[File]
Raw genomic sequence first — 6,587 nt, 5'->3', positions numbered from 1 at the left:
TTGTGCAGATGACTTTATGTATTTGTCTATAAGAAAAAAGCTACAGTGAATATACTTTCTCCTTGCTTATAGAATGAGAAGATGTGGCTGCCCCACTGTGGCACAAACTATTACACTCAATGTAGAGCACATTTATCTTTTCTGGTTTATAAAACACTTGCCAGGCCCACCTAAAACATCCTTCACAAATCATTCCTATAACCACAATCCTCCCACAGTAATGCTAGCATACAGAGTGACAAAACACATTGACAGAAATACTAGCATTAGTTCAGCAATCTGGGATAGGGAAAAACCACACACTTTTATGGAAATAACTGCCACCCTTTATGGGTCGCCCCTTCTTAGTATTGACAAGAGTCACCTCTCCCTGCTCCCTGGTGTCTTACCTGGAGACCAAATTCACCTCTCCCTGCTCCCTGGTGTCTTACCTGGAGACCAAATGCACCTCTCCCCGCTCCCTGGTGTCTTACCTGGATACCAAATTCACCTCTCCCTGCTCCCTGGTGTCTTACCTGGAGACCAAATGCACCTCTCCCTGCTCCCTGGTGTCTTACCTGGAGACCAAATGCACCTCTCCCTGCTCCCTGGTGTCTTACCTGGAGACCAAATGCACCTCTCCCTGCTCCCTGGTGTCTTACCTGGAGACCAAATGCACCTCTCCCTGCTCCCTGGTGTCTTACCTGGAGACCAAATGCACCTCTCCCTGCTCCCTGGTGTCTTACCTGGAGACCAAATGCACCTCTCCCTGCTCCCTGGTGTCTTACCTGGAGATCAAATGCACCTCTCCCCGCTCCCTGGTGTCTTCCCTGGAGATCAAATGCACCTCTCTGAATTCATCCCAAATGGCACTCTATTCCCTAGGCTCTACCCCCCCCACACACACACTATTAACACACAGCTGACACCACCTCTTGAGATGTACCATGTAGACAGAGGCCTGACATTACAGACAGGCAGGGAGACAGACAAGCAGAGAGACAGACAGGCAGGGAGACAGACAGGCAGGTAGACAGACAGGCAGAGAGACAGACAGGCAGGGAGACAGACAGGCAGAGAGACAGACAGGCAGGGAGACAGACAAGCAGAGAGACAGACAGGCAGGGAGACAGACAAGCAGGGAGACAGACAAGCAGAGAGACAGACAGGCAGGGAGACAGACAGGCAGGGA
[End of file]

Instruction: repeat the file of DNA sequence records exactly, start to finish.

Raw genomic sequence first — 6,587 nt, 5'->3', positions numbered from 1 at the left:
TTGTGCAGATGACTTTATGTATTTGTCTATAAGAAAAAAGCTACAGTGAATATACTTTCTCCTTGCTTATAGAATGAGAAGATGTGGCTGCCCCACTGTGGCACAAACTATTACACTCAATGTAGAGCACATTTATCTTTTCTGGTTTATAAAACACTTGCCAGGCCCACCTAAAACATCCTTCACAAATCATTCCTATAACCACAATCCTCCCACAGTAATGCTAGCATACAGAGTGACAAAACACATTGACAGAAATACTAGCATTAGTTCAGCAATCTGGGATAGGGAAAAACCACACACTTTTATGGAAATAACTGCCACCCTTTATGGGTCGCCCCTTCTTAGTATTGACAAGAGTCACCTCTCCCTGCTCCCTGGTGTCTTACCTGGAGACCAAATTCACCTCTCCCTGCTCCCTGGTGTCTTACCTGGAGACCAAATGCACCTCTCCCCGCTCCCTGGTGTCTTACCTGGATACCAAATTCACCTCTCCCTGCTCCCTGGTGTCTTACCTGGAGACCAAATGCACCTCTCCCTGCTCCCTGGTGTCTTACCTGGAGACCAAATGCACCTCTCCCTGCTCCCTGGTGTCTTACCTGGAGACCAAATGCACCTCTCCCTGCTCCCTGGTGTCTTACCTGGAGACCAAATGCACCTCTCCCTGCTCCCTGGTGTCTTACCTGGAGACCAAATGCACCTCTCCCTGCTCCCTGGTGTCTTACCTGGAGACCAAATGCACCTCTCCCTGCTCCCTGGTGTCTTACCTGGAGATCAAATGCACCTCTCCCCGCTCCCTGGTGTCTTCCCTGGAGATCAAATGCACCTCTCTGAATTCATCCCAAATGGCACTCTATTCCCTAGGCTCTACCCCCCCCACACACACACTATTAACACACAGCTGACACCACCTCTTGAGATGTACCATGTAGACAGAGGCCTGACATTACAGACAGGCAGGGAGACAGACAAGCAGAGAGACAGACAGGCAGGGAGACAGACAGGCAGGTAGACAGACAGGCAGAGAGACAGACAGGCAGGGAGACAGACAGGCAGAGAGACAGACAGGCAGGGAGACAGACAAGCAGAGAGACAGACAGGCAGGGAGACAGACAAGCAGGGAGACAGACAAGCAGAGAGACAGACAGGCAGGGAGACAGACAGGCAGGGA